pregnant women vaccinated pass antibodies infants

CDC Study Reveals That Pregnant Women Who Get Vaccinated Pass Down Antibodies To Their Infants

Feb. 17 2022, Published 1:20 p.m. ET

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The CDC is doubling down on their recommendation for pregnant women to receive the COVID-19 vaccine.

In a new study, it was found that those who got both doses of Pfizer or Moderna's shots at least 14 days before delivery passed down antibodies to their babies.

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The report noted that mothers who received one or both shots prior to becoming pregnant weren't looked at, and neither were women who received the Johnson & Johnson vaccine.

The study also revealed that babies whose mothers were vaccinated were 61 percent less likely to be hospitalized with the virus within the first six months of their lives. Additionally, 84 percent of infants hospitalized with COVID were born to unvaccinated women.

pregnant women vaccinated pass antibodies infants
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"The bottom line is that maternal vaccination is a really important way to help protect these young infants," stated Dr. Dana Meaney-Delman, Chief of Infant Outcomes Monitoring Research and Prevention Branch. "Today’s news is highly welcome, particularly in the backdrop of the recent increase in hospitalizations among very young children. This has been the highest of the entire pandemic."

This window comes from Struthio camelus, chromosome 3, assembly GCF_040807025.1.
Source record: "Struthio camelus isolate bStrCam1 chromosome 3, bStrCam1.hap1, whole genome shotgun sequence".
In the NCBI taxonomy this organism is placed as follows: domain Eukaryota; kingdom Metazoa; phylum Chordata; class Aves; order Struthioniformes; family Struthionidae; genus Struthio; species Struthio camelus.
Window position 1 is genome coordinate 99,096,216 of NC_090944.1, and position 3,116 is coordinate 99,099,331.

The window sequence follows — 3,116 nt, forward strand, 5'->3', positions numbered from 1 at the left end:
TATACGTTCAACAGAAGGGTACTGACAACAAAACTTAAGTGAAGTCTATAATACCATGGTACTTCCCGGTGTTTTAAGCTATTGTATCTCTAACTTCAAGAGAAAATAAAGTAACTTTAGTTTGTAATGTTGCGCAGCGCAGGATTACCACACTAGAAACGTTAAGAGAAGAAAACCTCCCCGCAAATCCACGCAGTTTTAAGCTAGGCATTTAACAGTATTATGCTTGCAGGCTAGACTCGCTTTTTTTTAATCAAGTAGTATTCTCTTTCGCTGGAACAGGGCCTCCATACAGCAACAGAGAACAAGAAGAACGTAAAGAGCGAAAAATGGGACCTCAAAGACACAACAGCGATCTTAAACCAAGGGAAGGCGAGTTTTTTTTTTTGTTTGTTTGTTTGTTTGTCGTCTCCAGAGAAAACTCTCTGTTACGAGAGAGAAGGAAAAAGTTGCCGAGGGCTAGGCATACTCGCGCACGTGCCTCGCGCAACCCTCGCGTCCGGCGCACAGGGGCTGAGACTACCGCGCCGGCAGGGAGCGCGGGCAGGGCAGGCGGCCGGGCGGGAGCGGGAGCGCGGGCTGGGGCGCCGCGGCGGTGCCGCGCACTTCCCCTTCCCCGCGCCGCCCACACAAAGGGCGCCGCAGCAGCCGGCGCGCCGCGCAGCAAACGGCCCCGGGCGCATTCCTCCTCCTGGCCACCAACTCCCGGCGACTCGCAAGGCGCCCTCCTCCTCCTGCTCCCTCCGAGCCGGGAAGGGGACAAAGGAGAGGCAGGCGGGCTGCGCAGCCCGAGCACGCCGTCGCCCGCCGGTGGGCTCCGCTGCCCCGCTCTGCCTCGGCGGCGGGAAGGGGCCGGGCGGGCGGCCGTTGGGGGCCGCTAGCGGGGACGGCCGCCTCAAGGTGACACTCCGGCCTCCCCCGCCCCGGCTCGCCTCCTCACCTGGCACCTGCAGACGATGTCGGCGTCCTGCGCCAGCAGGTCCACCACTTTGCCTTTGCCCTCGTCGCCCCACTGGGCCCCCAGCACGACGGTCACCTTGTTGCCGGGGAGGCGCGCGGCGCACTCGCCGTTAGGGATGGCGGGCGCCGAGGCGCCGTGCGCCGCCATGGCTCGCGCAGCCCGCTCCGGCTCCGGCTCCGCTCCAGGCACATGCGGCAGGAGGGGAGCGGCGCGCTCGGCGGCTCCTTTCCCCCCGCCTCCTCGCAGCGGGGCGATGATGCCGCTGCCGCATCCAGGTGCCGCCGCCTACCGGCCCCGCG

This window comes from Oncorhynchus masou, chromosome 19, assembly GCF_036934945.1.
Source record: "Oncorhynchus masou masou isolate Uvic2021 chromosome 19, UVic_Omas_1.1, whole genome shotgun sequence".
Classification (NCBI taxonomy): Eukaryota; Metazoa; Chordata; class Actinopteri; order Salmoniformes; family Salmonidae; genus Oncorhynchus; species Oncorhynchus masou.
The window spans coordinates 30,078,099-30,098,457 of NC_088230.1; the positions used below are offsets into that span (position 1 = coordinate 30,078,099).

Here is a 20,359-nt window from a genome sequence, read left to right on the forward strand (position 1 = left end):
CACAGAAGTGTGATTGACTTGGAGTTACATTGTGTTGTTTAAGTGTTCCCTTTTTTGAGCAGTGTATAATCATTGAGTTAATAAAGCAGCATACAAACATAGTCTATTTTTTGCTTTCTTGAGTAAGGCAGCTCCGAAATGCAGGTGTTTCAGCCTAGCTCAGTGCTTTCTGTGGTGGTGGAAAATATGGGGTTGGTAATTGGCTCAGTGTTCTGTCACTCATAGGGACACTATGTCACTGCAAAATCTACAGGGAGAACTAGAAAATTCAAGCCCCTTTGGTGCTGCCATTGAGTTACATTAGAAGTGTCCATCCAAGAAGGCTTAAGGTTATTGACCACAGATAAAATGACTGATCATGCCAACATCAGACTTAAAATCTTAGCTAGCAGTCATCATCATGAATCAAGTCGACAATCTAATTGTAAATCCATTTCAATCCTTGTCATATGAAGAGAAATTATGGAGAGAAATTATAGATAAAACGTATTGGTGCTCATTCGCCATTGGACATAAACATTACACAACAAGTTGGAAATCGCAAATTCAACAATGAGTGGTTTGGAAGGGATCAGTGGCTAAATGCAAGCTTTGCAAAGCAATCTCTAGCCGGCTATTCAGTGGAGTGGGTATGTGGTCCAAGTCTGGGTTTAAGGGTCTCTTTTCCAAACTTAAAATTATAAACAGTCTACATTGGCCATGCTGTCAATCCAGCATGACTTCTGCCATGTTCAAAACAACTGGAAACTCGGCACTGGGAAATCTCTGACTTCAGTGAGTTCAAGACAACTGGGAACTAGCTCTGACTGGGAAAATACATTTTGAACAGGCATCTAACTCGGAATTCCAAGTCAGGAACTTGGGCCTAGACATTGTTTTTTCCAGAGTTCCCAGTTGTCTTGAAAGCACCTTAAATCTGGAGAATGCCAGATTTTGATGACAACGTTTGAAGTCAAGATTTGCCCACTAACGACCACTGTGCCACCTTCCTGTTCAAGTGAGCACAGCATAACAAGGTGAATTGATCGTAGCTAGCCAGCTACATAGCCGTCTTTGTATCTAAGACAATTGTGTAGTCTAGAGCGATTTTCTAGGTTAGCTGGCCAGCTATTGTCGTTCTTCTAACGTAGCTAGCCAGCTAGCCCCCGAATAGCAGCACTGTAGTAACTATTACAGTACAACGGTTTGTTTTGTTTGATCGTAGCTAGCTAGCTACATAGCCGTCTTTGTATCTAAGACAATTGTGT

"Unfortunately, vaccination of infants younger than six months old is not currently on the horizon, which is why vaccination during pregnancy is so important for young infants," she continued. "COVID-19 vaccination during pregnancy has been and continues to be strongly recommended by CDC and by many medical organizations serving pregnant people."

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pregnant women vaccinated pass antibodies infants

The doctor noted that the CDC is also recommending that pregnant women receive a booster shot, as should anyone who is currently breastfeeding.

Because of timing, the study didn't look at the effects that the vaccine has on infants whose mothers were vaccinated prior to conceiving, but Meaney-Delman stated "it’s really a good idea" to get vaccinated now if you want to get pregnant in the future.

"I’m not aware of specifically immune protection of infants from women who are vaccinated prior to pregnancy, but I do want take this moment to emphasize one point, which is getting COVID during pregnancy is associated with severe illness. So there’s a huge benefit to the pregnancy and to having a healthy mother of getting vaccinated prior to pregnancy," she explained. "So I don’t want us to lose sight of that piece. While we don’t know that there’s actual immune protection conferred, we know that might protect a mom from getting COVID during pregnancy, which is associated, as I mentioned, with preterm birth, with stillbirth with pregnancy complications."

Read up on more about pregnant women and COVID-19 by clicking here.

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